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  •  Rodham (2+ / 0-)
    Recommended by:
    Phil S 33, ivorybill

    I say Hillary deserves a movie. :) I'd go see it.

    •  Rodham and Rodman (2+ / 0-)
      Recommended by:
      Gooserock, chemborg

      I'd like to see a Hillary Clinton - Dennis Rodman buddy-pic. Thinking about an Ocean's Eleven type film with the two of them bringing down the dictatorship in North Korea with intelligence and deadpan humor (Rodham) and gender-transgressive panache (Rodman).

      “If the misery of the poor be caused not by the laws of nature, but by our institutions, great is our sin.” Charles Darwin

      by ivorybill on Thu Jan 03, 2013 at 12:38:40 PM PST

      [ Parent ]

    •  Not me (0+ / 0-)
      Dubbed “Rodham,” Young Il Kim’s screenplay follows a 20-something Hillary Rodham as she’s trying to decide between her career and boyfriend.
      What is this, 1913? Women don't have to decide between a career and a boyfriend. And obviously, Hillary didn't, either.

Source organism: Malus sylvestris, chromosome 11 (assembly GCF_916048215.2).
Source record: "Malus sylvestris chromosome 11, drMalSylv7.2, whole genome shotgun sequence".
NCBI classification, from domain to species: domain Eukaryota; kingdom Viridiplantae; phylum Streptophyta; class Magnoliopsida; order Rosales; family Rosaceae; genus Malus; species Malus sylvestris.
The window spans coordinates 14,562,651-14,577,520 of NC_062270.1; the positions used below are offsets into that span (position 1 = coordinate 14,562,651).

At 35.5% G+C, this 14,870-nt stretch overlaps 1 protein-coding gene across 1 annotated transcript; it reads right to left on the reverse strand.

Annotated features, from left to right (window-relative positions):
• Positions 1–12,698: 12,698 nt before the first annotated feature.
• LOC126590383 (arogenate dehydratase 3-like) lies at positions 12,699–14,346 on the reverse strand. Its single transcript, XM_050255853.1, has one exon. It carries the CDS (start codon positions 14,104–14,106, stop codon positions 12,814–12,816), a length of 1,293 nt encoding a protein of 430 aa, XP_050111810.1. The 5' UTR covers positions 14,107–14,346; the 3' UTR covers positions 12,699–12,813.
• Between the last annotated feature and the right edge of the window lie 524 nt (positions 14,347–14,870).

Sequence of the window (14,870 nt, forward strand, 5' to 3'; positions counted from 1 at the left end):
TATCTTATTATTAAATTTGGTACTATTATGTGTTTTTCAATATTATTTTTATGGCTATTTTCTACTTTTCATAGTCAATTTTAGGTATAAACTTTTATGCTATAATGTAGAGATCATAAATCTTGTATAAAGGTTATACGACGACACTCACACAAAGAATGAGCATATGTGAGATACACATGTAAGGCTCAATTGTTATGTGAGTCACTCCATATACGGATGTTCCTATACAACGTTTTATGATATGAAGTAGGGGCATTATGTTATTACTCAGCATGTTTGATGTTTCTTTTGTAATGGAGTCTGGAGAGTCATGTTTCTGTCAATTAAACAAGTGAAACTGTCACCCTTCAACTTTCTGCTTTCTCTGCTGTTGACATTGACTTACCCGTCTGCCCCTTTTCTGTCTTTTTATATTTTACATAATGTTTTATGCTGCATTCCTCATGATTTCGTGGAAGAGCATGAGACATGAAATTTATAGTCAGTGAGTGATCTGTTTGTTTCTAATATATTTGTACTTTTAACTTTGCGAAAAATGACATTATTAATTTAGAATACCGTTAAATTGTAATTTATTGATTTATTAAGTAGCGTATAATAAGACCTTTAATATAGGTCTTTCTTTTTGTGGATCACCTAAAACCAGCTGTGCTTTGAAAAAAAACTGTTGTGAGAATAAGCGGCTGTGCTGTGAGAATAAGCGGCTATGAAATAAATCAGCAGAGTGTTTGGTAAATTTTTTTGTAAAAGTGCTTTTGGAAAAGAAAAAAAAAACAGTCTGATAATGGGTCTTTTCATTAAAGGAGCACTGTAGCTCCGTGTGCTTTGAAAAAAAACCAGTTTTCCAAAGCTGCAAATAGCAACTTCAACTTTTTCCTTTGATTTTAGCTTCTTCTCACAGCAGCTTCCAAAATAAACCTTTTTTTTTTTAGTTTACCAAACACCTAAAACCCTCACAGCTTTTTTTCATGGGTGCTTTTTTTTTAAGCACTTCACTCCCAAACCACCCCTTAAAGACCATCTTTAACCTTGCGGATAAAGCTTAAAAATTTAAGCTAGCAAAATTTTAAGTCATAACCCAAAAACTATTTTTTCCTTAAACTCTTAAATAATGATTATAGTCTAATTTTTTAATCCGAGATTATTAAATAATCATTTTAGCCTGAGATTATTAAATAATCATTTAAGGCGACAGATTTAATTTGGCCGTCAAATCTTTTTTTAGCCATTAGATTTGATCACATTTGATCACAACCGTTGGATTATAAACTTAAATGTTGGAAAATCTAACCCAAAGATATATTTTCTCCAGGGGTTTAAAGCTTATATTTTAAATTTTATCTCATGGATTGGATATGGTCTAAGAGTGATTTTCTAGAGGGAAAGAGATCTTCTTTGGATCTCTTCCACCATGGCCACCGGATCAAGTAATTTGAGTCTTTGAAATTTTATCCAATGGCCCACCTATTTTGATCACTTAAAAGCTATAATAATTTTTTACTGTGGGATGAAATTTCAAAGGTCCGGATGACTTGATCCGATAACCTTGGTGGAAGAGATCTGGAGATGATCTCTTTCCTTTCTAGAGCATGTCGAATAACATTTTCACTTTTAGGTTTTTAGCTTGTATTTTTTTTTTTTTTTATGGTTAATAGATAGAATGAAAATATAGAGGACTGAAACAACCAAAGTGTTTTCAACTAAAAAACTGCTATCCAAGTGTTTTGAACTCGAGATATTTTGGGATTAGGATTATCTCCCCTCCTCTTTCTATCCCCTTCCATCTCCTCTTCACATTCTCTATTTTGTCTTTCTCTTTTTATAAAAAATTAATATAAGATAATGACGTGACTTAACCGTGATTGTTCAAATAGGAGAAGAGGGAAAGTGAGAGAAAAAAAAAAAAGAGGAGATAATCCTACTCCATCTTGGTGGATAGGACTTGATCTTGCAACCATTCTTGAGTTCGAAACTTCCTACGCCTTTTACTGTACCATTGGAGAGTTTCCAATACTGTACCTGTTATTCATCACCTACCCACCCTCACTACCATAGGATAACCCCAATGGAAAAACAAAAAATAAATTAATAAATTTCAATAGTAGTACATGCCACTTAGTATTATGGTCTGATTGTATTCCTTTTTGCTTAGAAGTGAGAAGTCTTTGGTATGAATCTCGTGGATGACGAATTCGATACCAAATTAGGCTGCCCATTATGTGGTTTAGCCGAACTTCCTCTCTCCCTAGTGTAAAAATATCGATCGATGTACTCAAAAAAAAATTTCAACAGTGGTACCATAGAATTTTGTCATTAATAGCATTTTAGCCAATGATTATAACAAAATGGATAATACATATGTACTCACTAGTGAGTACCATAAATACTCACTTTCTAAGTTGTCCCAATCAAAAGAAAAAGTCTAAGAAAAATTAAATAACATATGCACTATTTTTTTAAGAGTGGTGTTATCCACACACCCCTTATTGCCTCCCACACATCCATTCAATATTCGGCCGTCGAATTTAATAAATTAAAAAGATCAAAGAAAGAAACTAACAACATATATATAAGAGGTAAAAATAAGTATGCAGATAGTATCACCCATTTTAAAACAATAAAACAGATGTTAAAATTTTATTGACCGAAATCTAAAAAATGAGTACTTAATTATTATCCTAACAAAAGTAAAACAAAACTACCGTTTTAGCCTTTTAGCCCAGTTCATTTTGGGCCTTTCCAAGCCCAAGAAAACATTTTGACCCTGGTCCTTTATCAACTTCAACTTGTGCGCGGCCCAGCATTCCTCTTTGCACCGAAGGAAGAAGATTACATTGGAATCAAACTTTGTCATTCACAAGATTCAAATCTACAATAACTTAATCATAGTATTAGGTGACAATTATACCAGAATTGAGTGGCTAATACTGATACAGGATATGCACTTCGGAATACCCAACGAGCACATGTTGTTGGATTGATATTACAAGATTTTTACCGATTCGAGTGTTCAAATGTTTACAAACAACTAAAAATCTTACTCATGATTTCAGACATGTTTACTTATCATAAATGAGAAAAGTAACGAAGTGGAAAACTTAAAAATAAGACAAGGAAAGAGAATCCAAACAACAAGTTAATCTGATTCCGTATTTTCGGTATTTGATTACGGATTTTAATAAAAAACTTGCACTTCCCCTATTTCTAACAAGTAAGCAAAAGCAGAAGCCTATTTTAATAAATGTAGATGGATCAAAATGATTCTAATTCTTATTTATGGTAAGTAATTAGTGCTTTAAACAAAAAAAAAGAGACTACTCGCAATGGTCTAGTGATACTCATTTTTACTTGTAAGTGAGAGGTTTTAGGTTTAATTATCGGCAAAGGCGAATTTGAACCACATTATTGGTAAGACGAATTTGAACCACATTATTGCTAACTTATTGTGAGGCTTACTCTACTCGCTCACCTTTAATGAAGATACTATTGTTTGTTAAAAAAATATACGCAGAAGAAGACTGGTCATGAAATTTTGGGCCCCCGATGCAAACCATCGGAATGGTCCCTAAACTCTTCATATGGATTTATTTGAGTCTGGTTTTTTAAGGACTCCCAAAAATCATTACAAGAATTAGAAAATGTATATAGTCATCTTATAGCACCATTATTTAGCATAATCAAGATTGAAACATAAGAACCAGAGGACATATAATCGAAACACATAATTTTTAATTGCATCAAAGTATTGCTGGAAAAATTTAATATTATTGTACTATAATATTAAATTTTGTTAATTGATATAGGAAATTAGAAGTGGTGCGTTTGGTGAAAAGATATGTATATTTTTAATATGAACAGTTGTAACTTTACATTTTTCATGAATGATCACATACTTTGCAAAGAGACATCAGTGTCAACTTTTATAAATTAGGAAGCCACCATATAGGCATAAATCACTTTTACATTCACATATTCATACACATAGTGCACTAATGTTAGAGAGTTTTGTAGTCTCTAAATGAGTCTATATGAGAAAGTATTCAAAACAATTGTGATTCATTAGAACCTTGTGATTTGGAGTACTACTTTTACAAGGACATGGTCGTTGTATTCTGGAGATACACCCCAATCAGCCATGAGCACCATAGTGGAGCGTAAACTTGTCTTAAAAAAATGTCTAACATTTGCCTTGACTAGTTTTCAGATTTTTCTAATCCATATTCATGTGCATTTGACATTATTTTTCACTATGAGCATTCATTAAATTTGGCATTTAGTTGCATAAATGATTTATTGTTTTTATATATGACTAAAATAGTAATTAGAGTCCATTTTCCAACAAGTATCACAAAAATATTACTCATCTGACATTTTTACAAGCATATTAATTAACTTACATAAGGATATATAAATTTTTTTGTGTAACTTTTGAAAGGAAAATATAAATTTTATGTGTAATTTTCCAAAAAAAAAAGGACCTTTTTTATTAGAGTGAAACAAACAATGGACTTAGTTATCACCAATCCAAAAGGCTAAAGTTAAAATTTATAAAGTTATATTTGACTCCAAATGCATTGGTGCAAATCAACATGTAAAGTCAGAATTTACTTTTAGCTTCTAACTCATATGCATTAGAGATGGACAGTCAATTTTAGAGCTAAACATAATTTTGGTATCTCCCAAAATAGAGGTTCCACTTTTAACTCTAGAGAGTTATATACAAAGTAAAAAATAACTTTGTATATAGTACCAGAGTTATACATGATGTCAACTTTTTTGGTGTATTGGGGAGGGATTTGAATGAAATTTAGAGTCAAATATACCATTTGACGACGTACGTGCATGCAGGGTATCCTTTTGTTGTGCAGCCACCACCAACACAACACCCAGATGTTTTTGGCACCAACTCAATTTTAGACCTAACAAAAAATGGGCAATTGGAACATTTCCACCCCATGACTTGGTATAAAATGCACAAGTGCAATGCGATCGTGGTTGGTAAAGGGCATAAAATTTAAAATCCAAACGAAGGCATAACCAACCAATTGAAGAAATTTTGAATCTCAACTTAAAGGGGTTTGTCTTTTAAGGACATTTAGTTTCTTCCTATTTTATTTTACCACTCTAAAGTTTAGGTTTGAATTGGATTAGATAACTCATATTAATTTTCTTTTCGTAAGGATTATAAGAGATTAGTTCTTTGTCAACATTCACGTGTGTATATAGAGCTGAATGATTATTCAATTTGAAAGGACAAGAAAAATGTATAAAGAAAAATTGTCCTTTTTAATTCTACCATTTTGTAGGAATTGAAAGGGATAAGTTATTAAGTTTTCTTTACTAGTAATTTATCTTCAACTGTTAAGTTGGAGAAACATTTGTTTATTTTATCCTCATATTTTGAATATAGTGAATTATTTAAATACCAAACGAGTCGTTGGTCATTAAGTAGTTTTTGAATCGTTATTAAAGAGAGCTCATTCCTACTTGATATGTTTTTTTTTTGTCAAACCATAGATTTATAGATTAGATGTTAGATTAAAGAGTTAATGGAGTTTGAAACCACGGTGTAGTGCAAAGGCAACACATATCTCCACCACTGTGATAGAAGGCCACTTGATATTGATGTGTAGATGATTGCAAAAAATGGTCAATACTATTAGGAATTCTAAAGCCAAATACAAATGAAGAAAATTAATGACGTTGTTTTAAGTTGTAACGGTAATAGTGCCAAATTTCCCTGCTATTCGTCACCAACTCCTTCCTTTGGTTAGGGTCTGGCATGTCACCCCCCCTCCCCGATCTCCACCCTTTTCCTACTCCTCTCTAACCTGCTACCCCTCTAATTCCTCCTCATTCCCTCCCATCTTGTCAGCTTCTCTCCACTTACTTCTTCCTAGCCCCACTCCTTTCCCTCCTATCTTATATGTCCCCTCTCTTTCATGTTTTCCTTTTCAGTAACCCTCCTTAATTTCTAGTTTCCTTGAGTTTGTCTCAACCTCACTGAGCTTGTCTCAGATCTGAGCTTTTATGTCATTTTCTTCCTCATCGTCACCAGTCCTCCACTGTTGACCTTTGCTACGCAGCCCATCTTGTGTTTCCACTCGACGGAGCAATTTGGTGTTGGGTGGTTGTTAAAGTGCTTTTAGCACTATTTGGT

What rot.

      •  Hillary, early 70s (1+ / 0-)
        Recommended by:
        By then, Rodham was viewed as someone with a bright political future; Democratic political organizer and consultant Betsey Wright had moved from Texas to Washington the previous year to help guide her career;[53] Wright thought Rodham had the potential to become a future senator or president.[54]

        Meanwhile, Clinton had repeatedly asked her to marry him, and she continued to demur.[55] However, after failing the District of Columbia bar exam[56] and passing the Arkansas exam, Rodham came to a key decision. As she later wrote, "I chose to follow my heart instead of my head".[57]

        She thus followed Bill Clinton to Arkansas, rather than staying in Washington where career prospects were brighter.

        He was then teaching law and running for a seat in the U.S. House of Representatives in his home state. In August 1974, Rodham moved to Fayetteville, Arkansas, and became one of only two female faculty members in the School of Law at the University of Arkansas, Fayetteville.[58][59] She gave classes in criminal law, where she was considered a rigorous teacher and tough grader, and was the first director of the school's legal aid clinic.[60] She still harbored doubts about marriage, concerned that her separate identity would be lost and that her accomplishments would be viewed in the light of someone else's.[61]

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